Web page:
InterContinental Hotels Group become first hotel to remove miniature toiletries
The company will remove all small plast...
InterContinental Hotels Group has become the first hotel brand in the world to remove all miniature toiletries.
The company will remove all small plastic bottles from it’s 843,000 rooms by 2021, the BBC reported.
InterContinental Hotels, which owns brands such as Holiday Inn, has already removed the plastic from around a third of its rooms.
The firm has committed to reducing its carbon footprint by 6% per occupied room by 2020, and last year pledged to remove plastic straws by 2019.
“We collectively as an industry have to lead where governments are not necessarily giving the leadership to make a difference,” stated Keith Barr, CEO of InterContinental Hotels Group.
“Five years ago it was a tick-the-box exercise. Today it's follow-up meetings going through in detail what we are doing about our carbon footprint.”
The company’s Six Senses brand has committed to remove plastic from its supply chain by 2022.
“Just as shoppers have shown they're happy to bring their own bags to supermarkets, hotel guests are absolutely able to adapt and start bringing their own toiletries,” remarked Fiona Nicholls, Greenpeace.
Year in Review: Pentahotels
As part of our Year in Review series, I present an excerpt from my interview earlier this year with Heiko Rieder, VP of Revenue Management and Reservations at Pentahotels, a global brand of neighbourhood lifestyle hotels serving upper-mid market business and leisure travellers at 29 locations in eight countries on two continents.
As a brand that prides itself on providing an experience which is simultaneously luxurious and informally relaxed, Rieder and his team are constantly using technology to support the agile values and vision of the brand in a way that accounts for an ever-changing world. Rieder and I talked digital transformation, CSR and the changing nature of the hospitality space.
There are many things that make up a truly great hospitality experience: a sense of luxury, peacefulness, access to new and exciting activities – ask someone why they enjoyed their stay or meal somewhere and you could get a different answer every time. From fluffy towels and exquisite room service to eye-catching art on the lobby walls, at the heart of each and every positive experience is, it could be argued, a sense of attentiveness to the needs of the guest. Identifying and providing what will genuinely delight a guest can be the difference between a lifelong customer and a damning TripAdvisor review. This obviously applies to the entire length and breadth of the customer experience, from the moment of booking to check out and beyond. Therefore, if the desires and habits of its customers change, a hotel needs to change with it.
“We’re monitoring a significant shift in behaviour driven by younger generations of business and leisure travellers,” explains Heiko Rieder, Vice President of Revenue Management and Reservations at Pentahotels, noting that Millennials and members of Generation Z expect a greater degree of flexibility in terms of business travel. We sat down with Rieder to explore the ways in which Pentahotels is harnessing innovative technologies, embracing a new ideology centred around corporate social responsibility and forging new collaborative partnerships with companies dedicated to digitally transforming the guest experience in response to changing demographics and customer priorities.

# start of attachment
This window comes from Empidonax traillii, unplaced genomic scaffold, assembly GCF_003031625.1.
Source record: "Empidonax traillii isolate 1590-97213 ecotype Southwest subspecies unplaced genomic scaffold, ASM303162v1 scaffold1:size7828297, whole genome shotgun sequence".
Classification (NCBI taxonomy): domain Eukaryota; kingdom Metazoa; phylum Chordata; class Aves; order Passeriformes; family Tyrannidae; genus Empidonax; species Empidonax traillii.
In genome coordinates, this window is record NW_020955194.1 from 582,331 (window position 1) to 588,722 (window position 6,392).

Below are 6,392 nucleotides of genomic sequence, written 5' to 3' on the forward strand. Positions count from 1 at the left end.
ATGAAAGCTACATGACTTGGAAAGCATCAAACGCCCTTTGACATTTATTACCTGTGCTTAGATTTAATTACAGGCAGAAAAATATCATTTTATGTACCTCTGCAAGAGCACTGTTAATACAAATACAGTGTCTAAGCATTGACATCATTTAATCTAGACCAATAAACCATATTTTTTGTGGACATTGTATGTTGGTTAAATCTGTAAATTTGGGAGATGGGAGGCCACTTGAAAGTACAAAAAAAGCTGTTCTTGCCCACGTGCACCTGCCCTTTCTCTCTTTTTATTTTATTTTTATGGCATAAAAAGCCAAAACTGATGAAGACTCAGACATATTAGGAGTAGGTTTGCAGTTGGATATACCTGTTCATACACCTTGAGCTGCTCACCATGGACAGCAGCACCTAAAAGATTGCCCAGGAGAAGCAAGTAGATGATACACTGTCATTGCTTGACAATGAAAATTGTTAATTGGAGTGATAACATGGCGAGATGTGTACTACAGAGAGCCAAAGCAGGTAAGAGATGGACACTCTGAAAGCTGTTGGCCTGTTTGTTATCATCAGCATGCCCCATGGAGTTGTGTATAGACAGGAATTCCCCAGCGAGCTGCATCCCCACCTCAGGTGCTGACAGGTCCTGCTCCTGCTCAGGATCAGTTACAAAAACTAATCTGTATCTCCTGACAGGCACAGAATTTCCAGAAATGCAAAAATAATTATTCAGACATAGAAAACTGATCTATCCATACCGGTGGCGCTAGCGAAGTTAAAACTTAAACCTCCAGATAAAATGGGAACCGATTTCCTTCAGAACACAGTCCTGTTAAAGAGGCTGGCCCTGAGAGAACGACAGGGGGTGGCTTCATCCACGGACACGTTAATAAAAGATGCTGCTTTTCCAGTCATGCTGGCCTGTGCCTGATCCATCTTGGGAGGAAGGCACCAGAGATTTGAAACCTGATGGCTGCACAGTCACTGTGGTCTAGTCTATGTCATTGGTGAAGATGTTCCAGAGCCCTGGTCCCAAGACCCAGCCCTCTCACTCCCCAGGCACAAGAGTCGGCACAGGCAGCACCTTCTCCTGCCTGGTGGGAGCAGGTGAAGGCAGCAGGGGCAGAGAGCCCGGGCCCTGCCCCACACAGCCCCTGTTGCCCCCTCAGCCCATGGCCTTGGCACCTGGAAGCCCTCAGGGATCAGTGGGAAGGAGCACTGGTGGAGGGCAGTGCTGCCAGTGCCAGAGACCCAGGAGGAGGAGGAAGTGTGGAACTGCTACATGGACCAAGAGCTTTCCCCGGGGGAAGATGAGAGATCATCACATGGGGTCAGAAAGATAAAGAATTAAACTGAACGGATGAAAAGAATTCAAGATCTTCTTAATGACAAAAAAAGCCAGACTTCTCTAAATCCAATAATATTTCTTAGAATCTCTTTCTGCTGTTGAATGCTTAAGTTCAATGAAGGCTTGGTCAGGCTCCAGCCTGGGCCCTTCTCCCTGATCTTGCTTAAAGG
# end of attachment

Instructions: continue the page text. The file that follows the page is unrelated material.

“We’re actually seeing talent choose their employer based on the flexibility of the company’s travel policy,” he says. “Also, it’s very important to them that, at the beginning or end of a business trip, they can add a night or two, which brings together the business and leisure components of their trip.” The rise in “bleisure” travel is well documented: global technology company Expedia found that, of the approximately 400mn Americans that travelled long-distance for business in 2018, approximately 60% of them extended their trip by at least a day. “We’re seeing more and more business travellers, who would previously have been gone by Friday, stay through the weekend,” observes Rieder. “It’s a good business opportunity for us, and one we need to be properly equipped for.” Sustainability and social responsibility are also becoming key decision-making factors in the minds of younger travellers.
One of the major trends in the hotel space (alongside almost every other space) that has emerged in recent years is the increased emphasis that customers place on sustainability. Last year, The Shelton Group reported that, in the US workforce, 79% of Millennials consider a company’s social and environmental commitments when deciding where to work, a statistic with clear implications for a hotel brand looking to attract guests. Pentahotels has been actively pursuing a CSR-centric strategy for several years. “We had a change of senior management here and our president, Mr Eugène Staal, has changed the way we think and act regarding CSR,” says Rieder. “He has fully incorporated CSR into our culture and we believe that it’s something the target group that visits our hotels feels is important. We have launched several very creative campaigns focusing on contributing to our hotels’ surrounding neighbourhoods and the environment as a whole.”
For more on the intersection of sustainability, technology and customer service at Pentahotels, click here to read the full article in our digital brochure.